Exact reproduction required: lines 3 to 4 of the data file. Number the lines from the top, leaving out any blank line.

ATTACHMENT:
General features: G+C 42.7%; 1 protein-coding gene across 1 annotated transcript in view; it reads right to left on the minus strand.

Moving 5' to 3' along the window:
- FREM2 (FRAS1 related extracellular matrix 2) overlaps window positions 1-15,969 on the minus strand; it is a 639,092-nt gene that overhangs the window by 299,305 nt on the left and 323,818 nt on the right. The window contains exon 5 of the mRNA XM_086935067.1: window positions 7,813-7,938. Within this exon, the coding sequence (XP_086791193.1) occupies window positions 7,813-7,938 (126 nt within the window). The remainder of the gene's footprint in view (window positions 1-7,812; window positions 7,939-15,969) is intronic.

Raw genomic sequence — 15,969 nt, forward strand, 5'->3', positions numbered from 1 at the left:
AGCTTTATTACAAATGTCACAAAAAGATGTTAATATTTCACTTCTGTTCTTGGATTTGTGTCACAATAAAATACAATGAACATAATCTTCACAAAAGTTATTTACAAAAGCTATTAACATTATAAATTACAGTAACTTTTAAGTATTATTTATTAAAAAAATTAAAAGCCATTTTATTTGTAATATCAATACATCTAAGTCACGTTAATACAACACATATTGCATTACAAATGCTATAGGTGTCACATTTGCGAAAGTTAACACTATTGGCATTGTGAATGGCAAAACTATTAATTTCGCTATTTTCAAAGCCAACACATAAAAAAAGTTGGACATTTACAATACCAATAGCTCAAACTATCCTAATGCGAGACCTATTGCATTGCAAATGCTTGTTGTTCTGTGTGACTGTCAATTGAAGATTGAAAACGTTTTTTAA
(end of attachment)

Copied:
- FREM2 (FRAS1 related extracellular matrix 2) overlaps window positions 1-15,969 on the minus strand; it is a 639,092-nt gene that overhangs the window by 299,305 nt on the left and 323,818 nt on the right. The window contains exon 5 of the mRNA XM_086935067.1: window positions 7,813-7,938. Within this exon, the coding sequence (XP_086791193.1) occupies window positions 7,813-7,938 (126 nt within the window). The remainder of the gene's footprint in view (window positions 1-7,812; window positions 7,939-15,969) is intronic.

Raw genomic sequence — 15,969 nt, forward strand, 5'->3', positions numbered from 1 at the left: